According to recent data, almost half of all sales agreed in the fourth quarter of 2018 fell through in the UK. Now the Ministry of Housing, Communities and Local Government is putting forward a two-page ‘reservation agreement’.
The agreement, which has already been drafted by lawyers, is aimed at slashing fall-throughs and speeding up transactions.
Matt Prior, of the Ministry of Housing, told the Council for Licensed Conveyancers the government is considering the parameters of the agreements including “how much money should be put down” and what circumstances (e.g. bereavement or loss of a job) would allow buyers to pull out without penalty.
Vicky Bibiris of Location Location said: “Asking buyers to sign up to a more binding agreement with vendors is something we’ve been pushing in-house for a long time. We employ dedicated sales-progressors and have created systems & processes, designed to protect our buyers & sellers from the risk of sales falling through.
“I’ve always thought it crazy that a promise as monumental as buying or selling a house should be made on goodwill and a handshake, when a sale falling through can be so stressful and so expensive for both parties and for those further along the sales chain. Having a more formal government-approved agreement in place that better commits buyers and sellers will be a welcome step.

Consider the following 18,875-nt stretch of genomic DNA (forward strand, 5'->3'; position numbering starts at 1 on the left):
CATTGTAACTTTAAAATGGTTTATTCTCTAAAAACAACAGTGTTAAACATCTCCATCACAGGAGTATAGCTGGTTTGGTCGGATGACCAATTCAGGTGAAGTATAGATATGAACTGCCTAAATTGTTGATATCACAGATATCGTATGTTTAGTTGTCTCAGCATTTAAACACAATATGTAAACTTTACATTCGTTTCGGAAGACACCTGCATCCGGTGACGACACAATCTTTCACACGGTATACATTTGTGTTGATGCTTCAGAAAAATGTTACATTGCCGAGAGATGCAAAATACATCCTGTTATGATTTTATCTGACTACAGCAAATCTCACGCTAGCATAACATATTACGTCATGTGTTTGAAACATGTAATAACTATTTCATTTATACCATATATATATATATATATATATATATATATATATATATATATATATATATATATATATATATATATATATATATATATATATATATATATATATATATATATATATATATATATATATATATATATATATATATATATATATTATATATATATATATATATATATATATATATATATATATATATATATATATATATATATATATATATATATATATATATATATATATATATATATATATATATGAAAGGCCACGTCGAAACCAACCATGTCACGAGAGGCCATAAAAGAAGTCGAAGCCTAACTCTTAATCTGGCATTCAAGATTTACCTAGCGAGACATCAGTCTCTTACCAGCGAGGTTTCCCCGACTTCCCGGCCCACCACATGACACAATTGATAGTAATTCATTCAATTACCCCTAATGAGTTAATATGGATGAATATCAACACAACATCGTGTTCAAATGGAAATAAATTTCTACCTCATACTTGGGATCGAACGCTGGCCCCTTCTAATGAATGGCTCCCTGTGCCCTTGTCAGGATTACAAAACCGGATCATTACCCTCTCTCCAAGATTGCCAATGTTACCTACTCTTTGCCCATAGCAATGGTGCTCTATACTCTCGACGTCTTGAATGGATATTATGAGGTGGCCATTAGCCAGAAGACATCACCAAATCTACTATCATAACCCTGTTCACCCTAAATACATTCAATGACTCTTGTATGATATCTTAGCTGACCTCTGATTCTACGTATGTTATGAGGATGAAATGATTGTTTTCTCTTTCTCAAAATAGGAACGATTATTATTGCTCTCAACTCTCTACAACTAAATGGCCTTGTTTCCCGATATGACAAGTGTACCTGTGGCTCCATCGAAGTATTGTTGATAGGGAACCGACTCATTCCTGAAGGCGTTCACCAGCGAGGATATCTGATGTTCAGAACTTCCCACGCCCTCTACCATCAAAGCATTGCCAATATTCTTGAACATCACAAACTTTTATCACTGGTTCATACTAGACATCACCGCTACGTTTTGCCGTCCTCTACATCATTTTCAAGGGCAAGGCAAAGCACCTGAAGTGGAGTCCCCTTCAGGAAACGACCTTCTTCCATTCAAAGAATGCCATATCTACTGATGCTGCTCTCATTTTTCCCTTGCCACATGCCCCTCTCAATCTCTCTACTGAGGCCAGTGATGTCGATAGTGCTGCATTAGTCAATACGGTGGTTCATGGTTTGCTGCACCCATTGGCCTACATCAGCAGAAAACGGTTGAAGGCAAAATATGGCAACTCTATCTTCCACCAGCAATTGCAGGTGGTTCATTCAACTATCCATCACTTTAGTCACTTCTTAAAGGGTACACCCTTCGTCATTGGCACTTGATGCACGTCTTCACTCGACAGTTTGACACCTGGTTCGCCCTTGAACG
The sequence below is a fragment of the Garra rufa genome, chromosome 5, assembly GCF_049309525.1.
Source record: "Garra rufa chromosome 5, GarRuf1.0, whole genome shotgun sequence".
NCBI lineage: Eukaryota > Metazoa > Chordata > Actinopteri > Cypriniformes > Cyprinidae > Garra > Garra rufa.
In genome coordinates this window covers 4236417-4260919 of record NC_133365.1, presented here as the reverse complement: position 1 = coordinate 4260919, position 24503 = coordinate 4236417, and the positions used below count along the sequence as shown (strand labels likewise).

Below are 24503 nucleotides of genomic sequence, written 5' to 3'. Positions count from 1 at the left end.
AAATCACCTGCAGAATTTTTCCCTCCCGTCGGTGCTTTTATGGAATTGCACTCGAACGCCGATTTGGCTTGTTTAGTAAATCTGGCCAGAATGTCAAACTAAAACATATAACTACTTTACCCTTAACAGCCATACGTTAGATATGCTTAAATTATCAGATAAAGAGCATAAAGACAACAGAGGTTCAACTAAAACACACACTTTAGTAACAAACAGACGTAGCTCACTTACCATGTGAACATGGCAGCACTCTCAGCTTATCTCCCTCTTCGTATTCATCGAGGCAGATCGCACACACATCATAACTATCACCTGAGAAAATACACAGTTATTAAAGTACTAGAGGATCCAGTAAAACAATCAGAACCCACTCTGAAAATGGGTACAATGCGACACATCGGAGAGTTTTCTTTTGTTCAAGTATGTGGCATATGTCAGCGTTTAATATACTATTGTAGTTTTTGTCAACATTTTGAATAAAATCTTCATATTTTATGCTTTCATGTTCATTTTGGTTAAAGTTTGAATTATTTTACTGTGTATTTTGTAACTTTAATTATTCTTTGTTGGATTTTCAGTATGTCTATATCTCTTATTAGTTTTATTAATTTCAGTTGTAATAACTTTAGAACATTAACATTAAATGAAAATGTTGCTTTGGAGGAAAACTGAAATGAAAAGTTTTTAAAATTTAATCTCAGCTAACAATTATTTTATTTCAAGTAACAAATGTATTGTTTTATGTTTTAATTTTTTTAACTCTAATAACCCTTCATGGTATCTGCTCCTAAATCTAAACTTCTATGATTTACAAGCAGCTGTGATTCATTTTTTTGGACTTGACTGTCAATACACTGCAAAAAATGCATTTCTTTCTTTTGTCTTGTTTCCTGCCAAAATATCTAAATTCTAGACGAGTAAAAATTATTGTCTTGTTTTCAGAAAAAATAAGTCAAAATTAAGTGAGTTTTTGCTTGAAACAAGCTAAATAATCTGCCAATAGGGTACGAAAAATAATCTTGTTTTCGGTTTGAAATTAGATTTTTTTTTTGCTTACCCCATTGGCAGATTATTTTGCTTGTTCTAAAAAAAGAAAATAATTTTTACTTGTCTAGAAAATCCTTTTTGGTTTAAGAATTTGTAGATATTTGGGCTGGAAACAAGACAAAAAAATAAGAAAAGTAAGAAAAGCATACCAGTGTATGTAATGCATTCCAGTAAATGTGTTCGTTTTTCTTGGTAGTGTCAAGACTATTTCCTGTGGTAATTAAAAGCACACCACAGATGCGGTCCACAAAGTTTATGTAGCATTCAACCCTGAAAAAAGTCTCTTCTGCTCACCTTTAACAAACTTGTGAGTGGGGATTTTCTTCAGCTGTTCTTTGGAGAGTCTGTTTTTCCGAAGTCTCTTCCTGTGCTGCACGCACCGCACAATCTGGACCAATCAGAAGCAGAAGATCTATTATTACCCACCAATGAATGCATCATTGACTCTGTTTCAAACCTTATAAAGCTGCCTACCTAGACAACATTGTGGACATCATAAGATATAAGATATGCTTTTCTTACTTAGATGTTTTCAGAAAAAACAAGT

In Hackney, 33 -37% of agreed sales ‘fall through’ during the buying process. Over the last two years, Location Location’s average fall through rate was just 14% - that’s 90% below the National average. Effective processes ensured 86% of our sales completed first time. I believe that agents can positively or negatively affect the outcome of the sale. Rushing to get the deal agreed and not having thorough processes in place for agreeing on a sale and progressing it through to completion, will likely result in a 33% + of sales falling through, and very upset buyers & sellers. Communication, support and due diligence is everything.”
Over the coming months, the government has pledged to work with estate agents and conveyancers to iron out any practical issues with operating such an agreement and to consider modifications. A formal announcement on the introduction of reservation agreements is expected later this year.
According to a survey by the Department for Business, Innovation and Skills, 50% of buyers an 70% of sellers say they’re happy to enter a reservation agreement.
The Council for Licensed Conveyancers’ who met in January also heard how estate agents’ referral fees will soon be the subject of new Trading Standards Guidelines and part of new code from the Property Ombudsman, aimed at making the sales process more transparent and accountable.
new legal agreement between vendors and buyers
Posted 4th February 2019